Water bodies have been part of traditional architecture for centuries. Gardens in Japan, town plazas in Europe and palace courtyards in India have used water bodies in the form of fountains, lakes and ponds as feature architecture to enhance the visual appeal of the space. In many cases, these water bodies served the purpose of cooling the environment in the summers as well.

Learning from history
As contemporary architects explore this medium to cool new-age constructed spaces naturally, many have taken cues from architectural designs and concepts of the earlier centuries. Initial results of these experiments prove that the structures and sciences of the ancient architects work as well today as they did over a 1000 years ago.

While efforts are on to widen the use of these architectural concepts as eco-friendly green buildings become the norm everywhere, only time will tell how effective the ancient concepts will be in our modern times of skyscrapers and high density urban developments.

Adding aesthetic value to modern spaces
According to architects today, water feature systems add a sublime quality of relaxation and value to any space. The last few decades have seen installation of contemporary indoor water features across all types of structures: ranging from office, lobby, waiting room, conference room, health care facilities, restaurants, homes and any other public or private space that would benefit from the sounds of falling water.

Waterfalls, fountains and softly gurgling streams are perceived as more interesting than just paintings on the walls of a corporate lounge, bringing a touch of life, fluidity and dynamism into an otherwise static area. Designers have perfected these installations to ensure they can be accommodated even in small spaces, with splash kept to the minimum, so carpets and furniture are not in danger of getting moist.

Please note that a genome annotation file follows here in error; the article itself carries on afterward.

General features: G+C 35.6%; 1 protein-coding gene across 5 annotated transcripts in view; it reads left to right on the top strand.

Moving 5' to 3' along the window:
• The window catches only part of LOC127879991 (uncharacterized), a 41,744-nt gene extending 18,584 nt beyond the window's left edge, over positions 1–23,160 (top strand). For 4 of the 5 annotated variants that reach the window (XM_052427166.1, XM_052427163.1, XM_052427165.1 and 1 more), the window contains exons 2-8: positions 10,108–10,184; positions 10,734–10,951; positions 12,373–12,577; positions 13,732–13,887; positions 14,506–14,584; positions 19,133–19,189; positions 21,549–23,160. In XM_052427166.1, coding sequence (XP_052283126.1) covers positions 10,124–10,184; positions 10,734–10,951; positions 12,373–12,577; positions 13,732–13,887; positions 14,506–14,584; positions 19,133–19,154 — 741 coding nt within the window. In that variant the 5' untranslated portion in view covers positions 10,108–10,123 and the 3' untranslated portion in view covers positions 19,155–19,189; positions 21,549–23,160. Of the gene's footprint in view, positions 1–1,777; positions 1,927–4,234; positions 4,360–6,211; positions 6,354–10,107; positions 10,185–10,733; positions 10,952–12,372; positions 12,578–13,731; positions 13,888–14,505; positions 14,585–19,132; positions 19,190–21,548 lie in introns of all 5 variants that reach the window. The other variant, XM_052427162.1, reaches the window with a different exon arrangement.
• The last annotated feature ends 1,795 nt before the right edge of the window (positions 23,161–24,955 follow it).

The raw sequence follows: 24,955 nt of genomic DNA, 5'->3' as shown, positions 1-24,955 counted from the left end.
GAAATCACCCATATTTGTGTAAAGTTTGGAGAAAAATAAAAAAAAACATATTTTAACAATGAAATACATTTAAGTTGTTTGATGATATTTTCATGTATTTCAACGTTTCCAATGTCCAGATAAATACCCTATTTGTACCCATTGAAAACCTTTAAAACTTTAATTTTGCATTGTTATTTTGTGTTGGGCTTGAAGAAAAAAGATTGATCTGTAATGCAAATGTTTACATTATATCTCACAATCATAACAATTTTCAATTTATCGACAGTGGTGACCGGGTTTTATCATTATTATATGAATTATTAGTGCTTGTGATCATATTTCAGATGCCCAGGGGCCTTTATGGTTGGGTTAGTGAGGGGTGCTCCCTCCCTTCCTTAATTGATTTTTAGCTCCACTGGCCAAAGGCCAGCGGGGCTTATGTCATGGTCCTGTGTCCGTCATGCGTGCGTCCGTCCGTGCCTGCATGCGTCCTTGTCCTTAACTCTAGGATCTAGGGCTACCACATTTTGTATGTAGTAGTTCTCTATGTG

Water-installations for better looking officesThese work well in corporate spaces to create a visual break from the wood, steel and glass feel that is dominant in offices today. The simplicity of the installations available make it possible to have your water-body up and running in just a couple of days if you plan it well.

No stress on water resources
Most of these installations use a fixed quantity of water, and for outdoor features that are comparatively larger in area and visibility, recycled water is usually used.

The last few years have seen several architects experiment with water bodies: using them for passive cooling, beautifying spaces and to add an element of visual movement to rigid concrete and metal structures. In the showcase that follows, you will find several uses of water in contemporary architecture, all with an eye on the green and lowered energy consumption factor. Definitely lots to pick from, if you are working on a project of this nature.